PHILADELPHIA — Ken Finch delights in asking people to recall happy childhood moments spent outdoors.
Invariably, they involve nature: climbing a favorite tree, wading in a stream, catching fireflies in a jar.
But this works only when his audience is older than about 30. If they’re younger, they were born after a divide — the time childhood in America changed. For the worse.
No longer did they run outdoors on a Saturday, coming home only when the streetlights went on.
More and more, they stayed indoors. Research shows children now spend 1 percent of the day outdoors, and 27 percent with electronic media.
There are a lot of reasons — urbanization, parental fears, more structured activities, and so on.
But it’s bad because being outdoor confers many benefits. Studies have shown that kids gain coordination just in navigating the uneven terrain. They learn decision-making skills and gain confidence. Vigorous play counteracts obesity.
It’s not just about the kids. It’s about the planet. Kids’ relationship to nature will influence everything from what kind of car they drive to how they vote when they are adults.
So now, groups are advocating a return to the outdoor childhood. Their mission: No Child Left Inside.
In October, the National Wildlife Federation announced a goal to move 100 million kids “from their indoor habitat.”
Finch is head of Green Hearts, a national nonprofit that wants to restore the bonds between children and nature. Recently, he spoke at the Schuylkill Center for Environmental Education in Philadelphia’s Roxborough neighborhood.
His talk — spiked with cartoons, such as the one with adults in a car exclaiming, “Look! Free-range children!” — was a plea to get kids back out in nature. And not just in nature, but interacting with it. (Find tips for parents at www.greenheartsinc.org)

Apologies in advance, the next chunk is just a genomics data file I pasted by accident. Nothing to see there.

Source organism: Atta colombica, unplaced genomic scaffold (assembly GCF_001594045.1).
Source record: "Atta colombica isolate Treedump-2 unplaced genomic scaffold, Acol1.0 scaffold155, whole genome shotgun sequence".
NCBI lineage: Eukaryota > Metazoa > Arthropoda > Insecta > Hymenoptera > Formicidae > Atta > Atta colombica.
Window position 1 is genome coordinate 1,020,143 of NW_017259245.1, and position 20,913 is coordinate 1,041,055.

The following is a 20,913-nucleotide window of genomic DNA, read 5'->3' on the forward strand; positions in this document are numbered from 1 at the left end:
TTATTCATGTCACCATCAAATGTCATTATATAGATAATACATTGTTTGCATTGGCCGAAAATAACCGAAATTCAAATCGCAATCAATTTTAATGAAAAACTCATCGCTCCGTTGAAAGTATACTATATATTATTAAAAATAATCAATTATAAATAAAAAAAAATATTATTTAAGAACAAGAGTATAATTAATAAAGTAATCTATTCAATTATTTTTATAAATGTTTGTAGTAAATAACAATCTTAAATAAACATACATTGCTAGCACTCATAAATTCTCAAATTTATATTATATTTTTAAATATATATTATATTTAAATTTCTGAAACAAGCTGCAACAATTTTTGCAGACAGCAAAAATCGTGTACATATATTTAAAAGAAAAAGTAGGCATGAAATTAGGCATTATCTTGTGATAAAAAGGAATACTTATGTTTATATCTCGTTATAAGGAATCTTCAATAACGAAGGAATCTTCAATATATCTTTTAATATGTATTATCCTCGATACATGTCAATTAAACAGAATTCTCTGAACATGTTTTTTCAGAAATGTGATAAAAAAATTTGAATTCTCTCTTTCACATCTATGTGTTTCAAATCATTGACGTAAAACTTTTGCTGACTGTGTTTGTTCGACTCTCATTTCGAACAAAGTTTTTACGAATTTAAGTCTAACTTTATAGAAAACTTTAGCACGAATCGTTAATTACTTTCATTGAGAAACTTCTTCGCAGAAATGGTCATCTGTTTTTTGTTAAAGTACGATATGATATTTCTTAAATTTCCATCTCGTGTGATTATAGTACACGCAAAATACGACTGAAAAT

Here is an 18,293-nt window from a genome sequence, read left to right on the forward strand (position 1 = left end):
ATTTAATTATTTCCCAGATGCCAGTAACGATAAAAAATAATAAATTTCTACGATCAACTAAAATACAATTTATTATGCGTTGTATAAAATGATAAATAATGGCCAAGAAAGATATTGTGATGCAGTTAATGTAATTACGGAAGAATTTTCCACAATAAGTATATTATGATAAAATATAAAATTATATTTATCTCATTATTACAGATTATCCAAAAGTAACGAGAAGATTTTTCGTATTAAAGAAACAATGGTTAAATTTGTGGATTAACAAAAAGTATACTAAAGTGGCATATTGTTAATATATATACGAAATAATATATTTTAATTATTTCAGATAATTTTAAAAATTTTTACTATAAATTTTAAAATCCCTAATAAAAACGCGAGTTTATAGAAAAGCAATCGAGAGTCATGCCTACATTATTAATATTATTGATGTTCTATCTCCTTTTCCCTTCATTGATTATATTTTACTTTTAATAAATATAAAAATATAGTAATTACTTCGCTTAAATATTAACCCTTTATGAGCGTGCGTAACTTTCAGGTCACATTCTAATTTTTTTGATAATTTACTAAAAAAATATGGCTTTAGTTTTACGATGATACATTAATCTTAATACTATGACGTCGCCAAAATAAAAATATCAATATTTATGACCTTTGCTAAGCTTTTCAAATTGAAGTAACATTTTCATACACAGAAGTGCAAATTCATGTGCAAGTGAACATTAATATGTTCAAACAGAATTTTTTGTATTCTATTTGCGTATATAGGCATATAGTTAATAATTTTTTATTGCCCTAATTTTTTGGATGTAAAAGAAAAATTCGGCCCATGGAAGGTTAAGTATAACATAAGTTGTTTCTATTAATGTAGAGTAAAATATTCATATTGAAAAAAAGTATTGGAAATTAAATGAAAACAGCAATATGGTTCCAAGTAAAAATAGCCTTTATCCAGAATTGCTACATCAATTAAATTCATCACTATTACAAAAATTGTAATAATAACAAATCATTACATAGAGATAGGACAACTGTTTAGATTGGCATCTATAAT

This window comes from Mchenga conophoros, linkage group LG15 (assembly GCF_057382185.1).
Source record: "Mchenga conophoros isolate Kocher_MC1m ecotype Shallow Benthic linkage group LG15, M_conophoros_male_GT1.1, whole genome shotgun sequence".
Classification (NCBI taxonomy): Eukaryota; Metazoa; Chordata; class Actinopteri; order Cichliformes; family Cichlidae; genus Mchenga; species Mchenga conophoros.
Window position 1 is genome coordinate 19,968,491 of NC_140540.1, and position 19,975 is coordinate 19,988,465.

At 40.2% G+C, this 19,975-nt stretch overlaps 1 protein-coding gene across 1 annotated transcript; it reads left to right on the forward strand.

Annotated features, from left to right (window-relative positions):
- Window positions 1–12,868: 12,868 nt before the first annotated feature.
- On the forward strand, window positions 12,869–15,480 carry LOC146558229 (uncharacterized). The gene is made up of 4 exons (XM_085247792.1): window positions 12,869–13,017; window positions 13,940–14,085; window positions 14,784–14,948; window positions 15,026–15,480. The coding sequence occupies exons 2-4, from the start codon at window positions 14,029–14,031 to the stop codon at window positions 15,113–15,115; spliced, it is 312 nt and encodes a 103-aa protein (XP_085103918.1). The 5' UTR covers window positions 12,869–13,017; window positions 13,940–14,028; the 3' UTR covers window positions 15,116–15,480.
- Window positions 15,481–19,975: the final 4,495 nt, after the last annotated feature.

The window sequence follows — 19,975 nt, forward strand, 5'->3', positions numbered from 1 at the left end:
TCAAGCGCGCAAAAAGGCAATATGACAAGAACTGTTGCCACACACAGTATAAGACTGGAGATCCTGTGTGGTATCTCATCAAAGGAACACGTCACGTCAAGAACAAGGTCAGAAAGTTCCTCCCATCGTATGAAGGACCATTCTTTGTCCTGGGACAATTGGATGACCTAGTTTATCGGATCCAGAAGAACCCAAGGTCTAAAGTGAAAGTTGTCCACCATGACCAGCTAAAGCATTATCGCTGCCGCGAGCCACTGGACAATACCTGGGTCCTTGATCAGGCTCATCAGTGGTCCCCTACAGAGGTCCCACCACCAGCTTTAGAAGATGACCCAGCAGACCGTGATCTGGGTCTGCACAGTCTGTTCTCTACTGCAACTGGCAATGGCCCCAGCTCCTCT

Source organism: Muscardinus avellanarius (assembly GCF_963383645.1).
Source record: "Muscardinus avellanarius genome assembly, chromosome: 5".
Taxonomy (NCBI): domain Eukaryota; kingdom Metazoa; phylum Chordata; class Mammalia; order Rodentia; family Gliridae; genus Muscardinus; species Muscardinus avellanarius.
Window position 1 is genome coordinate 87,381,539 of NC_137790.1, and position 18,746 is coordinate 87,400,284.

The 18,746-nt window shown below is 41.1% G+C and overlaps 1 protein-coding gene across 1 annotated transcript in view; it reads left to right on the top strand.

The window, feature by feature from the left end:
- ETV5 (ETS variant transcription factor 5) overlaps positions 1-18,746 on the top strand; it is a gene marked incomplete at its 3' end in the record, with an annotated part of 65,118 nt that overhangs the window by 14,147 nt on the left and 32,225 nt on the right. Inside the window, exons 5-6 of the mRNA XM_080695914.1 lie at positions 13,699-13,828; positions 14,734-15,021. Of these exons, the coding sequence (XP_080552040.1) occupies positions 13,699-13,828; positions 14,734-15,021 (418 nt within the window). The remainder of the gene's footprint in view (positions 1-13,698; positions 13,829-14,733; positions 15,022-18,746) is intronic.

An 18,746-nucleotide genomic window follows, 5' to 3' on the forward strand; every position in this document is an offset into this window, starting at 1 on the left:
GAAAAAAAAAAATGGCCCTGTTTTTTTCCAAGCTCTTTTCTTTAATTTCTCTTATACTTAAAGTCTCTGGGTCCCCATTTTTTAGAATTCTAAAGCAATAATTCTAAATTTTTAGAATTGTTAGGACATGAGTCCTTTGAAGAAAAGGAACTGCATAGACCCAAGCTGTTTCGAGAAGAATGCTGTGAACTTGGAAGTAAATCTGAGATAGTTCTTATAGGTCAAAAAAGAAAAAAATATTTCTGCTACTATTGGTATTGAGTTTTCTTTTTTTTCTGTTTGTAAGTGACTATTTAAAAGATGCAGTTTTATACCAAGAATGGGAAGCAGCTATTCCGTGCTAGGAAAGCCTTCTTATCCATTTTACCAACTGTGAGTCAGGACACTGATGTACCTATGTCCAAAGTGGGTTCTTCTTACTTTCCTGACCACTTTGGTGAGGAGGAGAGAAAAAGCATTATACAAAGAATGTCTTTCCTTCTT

Too many natural areas have too many rules, he said. Don’t run. Stay on the trail. Instead, what kids need is “rough land that adults don’t care about, where you can whack a tree with a stick.”
He was in the right place. The Schuylkill center, known for its nature programs, will begin a nature preschool in the fall.
Gail Farmer, director of education, said it was always assumed that kids loved the outdoors, and teachers could build on that.
Not so any more. Said Finch, “We can teach kids all about nature, and if they don’t give a damn, it won’t matter.”
The new preschool won’t have the kids studying letters on Monday and colors on Tuesday. They will get dressed for the weather and go explore “whatever captures them,” Farmer said.
Several years ago, a group of nature-center leaders in the region decided to all read the same book — Richard Louv’s “Last Child in the Woods: Saving Our Children From Nature Deficit Disorder.”
Afterward, many centers began changing their programs. The Briar Bush Nature Center in Abington, Pa., built a “nature playscape” — a term the movement has spawned.
The quarter-acre plot, once choked by invasive plants, has a digging pit, a log maze, a tunnel, a fort-building area, and “the kid creek,” a water feature. Meant for children ages 2 to 7, it was built with $5,000 in materials and hundreds of volunteer hours.
But probably nothing beats the simple act of letting kids get outside and experience whatever they find when they get there.
Finch once dug out the grass from a portion of his yard, made a border of wood, and left a few shovels. It drew kids from all over the neighborhood.
And didn’t the fun increase when they discovered the nearby hose!
Friends School Haverford found out pretty much the same thing in 2007, when a construction project created a large puddle. Kindergarten students who happened to be outside for a fire drill were intrigued. Their teacher, Ann Ward, decided to make a learning tool out of it. Through the seasons, over the years and across the curriculum, the kids measured the puddle, identified the creatures that visited it, the plants that grew in or near it. A “Puddle Newsletter” was begun.
“Maybe it’s not the playground” that’s important, Ward concluded. “Maybe it’s the edges.”
Now more a wetlands — with birdhouses and native plants — the puddle is still a magnet.
To admissions director Andrea Dominic, the benefit is all but magical. “It adds to this four-acre campus a sort of expansiveness, that sense that you’re out in the wild.”
Distributed by MCT Information Services